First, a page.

A real estate seller is expected to convey a “clear title” at closing. That means that the title is not subject to any liens and is free and clear. If for example, the seller has a mortgage, s/he will request a payoff statement from the lender and that loan will be paid off at closing using the sale proceeds and discharged from the public records.
The buyer will usually obtain a title search/commitment prior to closing. This is always true if s/he is acquiring the property using mortgage financing, as all lenders require title searches. Even if the buyer is paying all cash, it is essential that the title be searched before closing.
The title search has a number of different components. The seller’s name will be searched in the court records for judgments. Any judgments against the seller must be paid off at closing, again using a payoff statement and the sale proceeds. If the seller has a common name, such as “John Smith,” there will be hundreds of pages of judgments which the seller will need to review and initial to confirm that name is not against the seller. Typically the judgments will be attached to the seller’s affidavit of title and specifically disclaimed in the affidavit.
Since a judgment is good in New Jersey for 20 years, the title company will search judgments for 20 years. If the seller’s ownership is less than 20 years, then the title company will search the name of the seller’s seller. If that reveals any judgments against that prior owner, they can be resolved in a couple of ways. First, if the seller obtained an owner’s title insurance policy that does not have an exception for the judgments, then the buyer’s title company will accept that policy to omit those prior owner judgments. Or if there is no title policy, but the seller has a copy of the prior owner’s affidavit of title disclaiming those judgments, then the title company should accept the affidavit and omit the prior owner judgments.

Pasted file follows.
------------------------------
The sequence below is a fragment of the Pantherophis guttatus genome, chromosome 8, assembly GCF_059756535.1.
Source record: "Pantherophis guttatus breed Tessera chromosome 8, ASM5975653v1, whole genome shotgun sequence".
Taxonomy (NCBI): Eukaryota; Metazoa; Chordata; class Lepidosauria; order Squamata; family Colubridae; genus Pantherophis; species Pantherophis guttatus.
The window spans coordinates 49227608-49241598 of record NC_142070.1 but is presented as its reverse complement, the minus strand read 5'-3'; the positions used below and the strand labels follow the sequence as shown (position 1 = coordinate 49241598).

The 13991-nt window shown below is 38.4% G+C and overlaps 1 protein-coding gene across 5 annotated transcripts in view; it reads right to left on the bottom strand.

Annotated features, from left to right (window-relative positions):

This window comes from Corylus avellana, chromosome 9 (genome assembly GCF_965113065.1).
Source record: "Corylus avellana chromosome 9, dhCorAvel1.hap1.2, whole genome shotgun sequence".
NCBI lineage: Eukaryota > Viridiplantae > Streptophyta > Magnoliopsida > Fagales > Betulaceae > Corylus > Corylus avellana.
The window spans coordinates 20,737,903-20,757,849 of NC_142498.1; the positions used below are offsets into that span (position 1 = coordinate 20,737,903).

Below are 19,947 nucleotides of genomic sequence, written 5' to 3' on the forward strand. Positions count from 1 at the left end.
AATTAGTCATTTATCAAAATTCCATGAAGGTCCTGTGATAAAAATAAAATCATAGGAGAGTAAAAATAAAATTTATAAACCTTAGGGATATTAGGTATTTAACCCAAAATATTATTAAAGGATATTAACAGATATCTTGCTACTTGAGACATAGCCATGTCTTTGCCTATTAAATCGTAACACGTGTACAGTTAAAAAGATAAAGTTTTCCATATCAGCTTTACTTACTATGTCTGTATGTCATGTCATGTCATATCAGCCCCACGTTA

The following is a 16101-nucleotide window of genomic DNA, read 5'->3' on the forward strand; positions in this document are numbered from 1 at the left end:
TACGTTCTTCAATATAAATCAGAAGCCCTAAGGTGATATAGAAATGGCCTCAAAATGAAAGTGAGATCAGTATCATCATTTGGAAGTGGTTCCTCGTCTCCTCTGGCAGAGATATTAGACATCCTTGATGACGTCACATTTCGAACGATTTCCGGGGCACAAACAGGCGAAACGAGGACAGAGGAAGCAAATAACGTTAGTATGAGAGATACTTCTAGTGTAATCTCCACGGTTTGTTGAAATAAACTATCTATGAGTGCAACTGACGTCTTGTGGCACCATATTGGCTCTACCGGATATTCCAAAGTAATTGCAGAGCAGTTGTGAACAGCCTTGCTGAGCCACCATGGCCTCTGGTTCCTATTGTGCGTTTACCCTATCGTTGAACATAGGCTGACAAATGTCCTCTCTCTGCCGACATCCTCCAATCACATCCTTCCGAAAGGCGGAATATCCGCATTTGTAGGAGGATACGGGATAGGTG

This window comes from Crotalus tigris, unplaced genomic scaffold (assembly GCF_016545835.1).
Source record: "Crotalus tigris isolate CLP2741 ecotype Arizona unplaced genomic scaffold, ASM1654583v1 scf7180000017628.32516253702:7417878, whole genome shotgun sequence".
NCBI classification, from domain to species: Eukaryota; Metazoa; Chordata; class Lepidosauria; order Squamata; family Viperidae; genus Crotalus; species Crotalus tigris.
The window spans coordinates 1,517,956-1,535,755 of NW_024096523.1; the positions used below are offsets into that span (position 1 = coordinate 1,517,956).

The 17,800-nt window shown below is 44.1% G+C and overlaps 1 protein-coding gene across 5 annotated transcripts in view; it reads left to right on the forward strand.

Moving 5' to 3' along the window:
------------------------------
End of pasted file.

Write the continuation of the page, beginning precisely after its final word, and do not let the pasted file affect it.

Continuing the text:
Sometimes a prior owner mortgage was paid off but not canceled of record. Then the seller will need to follow up with that lender to obtain a release. That can be difficult if that lender is no longer in business.
Or it may be that a mortgage or tax lien shows up on the title because the owner received a discharge of that item, but never submitted the discharge to the county for recording. Then perhaps the seller’s diligent search of his records will turn up an unrecorded discharge which can be submitted to the buyer’s title company at closing for recording.
This is just a small sample of the issues that can arise. It is crucial that a home seller has experienced legal counsel to assist in honoring his/her obligations under the contract of sale so that closing of title can take place.
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